Man dies waiting for ambulance; firefighter's union blames dispatch
Responders have been complaining for weeks that new dispatch technology isn’t working; this incident is one example of that
WASHINGTON — D.C. officials have launched an investigation into why it took as long as 22 minutes to get help to a dying man.
MyFoxDC reported that the incident happened last week when someone called 911 to say a 31-year-old man had collapsed in a field.
The 6 p.m. call for a “person down” went to Engine 23, located a few blocks away from where the distressed patient was. However, they couldn’t find the man.
Then, a few minutes later, a police officer found the man lying on his back. He was unconscious and unresponsive. 911 dispatched another ambulance and engine, even though both were miles away.
Records show both units arrived on scene at 6:34 p.m. with the “subject on ambulance going into cardiac arrest,” according to the report.
Patient Jeffrey Scott Delay was pronounced dead after arriving at a hospital.
Responders have been complaining that new dispatch technology isn’t working. They say ambulances and fire trucks have been answering calls that could be handled by units located closer to emergencies.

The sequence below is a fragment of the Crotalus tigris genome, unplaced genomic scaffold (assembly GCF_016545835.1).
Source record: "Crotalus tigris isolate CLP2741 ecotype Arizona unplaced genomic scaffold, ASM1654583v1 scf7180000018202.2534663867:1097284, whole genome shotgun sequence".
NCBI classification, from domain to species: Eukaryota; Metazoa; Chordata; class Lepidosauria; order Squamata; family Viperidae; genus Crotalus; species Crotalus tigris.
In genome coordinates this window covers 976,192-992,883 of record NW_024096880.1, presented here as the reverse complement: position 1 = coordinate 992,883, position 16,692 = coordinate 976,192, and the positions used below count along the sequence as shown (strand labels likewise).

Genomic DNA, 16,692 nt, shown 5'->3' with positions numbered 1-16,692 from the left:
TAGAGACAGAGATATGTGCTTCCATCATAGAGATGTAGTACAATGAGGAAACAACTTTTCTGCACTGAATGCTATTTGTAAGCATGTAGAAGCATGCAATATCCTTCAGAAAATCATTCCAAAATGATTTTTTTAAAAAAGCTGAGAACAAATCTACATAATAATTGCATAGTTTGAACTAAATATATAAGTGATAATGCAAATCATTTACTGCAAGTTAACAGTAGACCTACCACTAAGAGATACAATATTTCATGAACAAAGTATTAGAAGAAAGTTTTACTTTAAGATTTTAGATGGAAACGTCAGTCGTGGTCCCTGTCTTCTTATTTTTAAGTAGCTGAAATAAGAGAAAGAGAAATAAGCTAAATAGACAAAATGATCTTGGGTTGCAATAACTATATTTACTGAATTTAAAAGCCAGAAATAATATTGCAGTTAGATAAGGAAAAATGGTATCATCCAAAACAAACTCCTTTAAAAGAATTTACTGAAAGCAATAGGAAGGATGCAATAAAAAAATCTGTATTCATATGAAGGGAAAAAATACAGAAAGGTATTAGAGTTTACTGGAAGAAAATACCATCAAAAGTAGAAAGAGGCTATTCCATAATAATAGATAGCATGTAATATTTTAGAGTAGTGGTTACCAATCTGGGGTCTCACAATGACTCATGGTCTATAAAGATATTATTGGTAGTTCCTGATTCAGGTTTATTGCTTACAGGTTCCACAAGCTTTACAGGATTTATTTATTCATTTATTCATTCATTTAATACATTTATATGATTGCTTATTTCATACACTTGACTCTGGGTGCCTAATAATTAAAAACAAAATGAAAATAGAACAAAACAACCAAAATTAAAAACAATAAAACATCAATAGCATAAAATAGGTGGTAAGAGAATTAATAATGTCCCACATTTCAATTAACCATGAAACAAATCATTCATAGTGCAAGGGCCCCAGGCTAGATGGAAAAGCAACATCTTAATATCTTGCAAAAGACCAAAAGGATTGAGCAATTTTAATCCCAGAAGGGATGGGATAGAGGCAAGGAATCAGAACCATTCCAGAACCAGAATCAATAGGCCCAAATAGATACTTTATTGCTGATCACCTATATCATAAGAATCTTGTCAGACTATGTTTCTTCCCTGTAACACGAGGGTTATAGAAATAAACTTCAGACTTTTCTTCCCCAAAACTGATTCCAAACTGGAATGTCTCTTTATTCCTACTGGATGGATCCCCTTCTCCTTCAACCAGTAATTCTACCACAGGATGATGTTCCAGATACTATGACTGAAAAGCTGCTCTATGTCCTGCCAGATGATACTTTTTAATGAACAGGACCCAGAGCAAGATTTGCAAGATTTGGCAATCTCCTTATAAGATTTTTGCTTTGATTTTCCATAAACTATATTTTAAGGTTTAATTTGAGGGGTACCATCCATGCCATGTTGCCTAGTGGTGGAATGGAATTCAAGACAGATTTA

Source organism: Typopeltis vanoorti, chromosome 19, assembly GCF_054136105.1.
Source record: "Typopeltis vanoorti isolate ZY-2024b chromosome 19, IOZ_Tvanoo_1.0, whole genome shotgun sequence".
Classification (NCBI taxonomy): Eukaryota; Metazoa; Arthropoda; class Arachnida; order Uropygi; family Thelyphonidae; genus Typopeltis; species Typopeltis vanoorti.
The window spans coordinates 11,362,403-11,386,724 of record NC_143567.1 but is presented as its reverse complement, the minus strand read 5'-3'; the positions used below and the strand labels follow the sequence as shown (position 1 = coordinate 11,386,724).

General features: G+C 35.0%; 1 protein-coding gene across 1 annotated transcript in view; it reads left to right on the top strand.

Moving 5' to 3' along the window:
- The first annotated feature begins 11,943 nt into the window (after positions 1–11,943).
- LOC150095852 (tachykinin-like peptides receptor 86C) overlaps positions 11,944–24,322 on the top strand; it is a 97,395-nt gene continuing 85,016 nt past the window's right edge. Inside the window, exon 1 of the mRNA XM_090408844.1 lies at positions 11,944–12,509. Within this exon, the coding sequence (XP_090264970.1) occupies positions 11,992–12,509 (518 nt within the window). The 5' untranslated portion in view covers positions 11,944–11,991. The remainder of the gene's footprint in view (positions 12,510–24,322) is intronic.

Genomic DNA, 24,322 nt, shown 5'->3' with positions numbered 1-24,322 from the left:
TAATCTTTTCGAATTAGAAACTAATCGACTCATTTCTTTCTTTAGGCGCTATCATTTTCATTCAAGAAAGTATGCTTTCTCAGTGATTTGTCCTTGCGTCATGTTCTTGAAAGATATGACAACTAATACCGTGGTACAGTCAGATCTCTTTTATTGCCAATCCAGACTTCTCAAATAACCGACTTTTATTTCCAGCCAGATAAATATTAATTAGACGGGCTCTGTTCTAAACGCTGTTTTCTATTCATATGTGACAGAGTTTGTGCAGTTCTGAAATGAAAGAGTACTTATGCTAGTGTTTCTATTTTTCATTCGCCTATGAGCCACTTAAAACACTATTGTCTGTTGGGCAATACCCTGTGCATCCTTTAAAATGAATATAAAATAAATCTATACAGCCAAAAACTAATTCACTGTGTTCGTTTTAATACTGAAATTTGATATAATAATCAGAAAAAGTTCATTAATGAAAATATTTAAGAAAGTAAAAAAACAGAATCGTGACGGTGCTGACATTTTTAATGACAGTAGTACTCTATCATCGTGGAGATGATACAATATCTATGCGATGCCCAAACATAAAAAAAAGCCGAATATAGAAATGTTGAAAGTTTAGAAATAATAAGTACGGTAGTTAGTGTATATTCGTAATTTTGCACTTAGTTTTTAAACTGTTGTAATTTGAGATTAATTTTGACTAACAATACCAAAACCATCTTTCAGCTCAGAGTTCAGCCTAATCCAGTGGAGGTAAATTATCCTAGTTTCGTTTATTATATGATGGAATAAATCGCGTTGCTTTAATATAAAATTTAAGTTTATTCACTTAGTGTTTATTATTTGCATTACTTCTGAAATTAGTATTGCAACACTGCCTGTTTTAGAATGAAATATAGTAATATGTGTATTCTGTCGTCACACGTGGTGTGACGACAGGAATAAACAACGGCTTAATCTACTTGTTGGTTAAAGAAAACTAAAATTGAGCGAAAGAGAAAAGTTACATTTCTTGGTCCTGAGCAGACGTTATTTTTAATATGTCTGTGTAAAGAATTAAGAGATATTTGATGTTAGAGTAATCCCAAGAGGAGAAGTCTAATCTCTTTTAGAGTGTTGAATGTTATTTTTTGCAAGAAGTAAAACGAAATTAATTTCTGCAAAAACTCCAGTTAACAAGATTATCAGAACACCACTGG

The union blames the problem on new wireless technology and the computer tablets that go with it.
The union says the technology has glitches and that dispatchers are having trouble keeping track of the equipment on the street, according to the report.
"There are computer issues because we are implementing a new system and anytime you are implementing a new system you are going to have those issues”, said Interim Fire Chief Eugene Jones. “And the Office of Unified Communications is working through that to make sure the equipment we use is working."
In the meantime, Chief Jones said they’re reverting back to radios.
“It is not something I'm concerned about, but obviously when personnel go from one system to another there are issues they identify and we have to respond to that,” he said.
Union President Ed Smith released the following statement:
“This is a case of our firefighters being set up to fail by the Office of Unified Communication (911 Center) pushing new technology into the field that was not properly tested. The new computers failed and continue to do so. Unfortunately, the firefighters performing at their usual high level wasn't enough to overcome the bad decision making by the 911 Center.”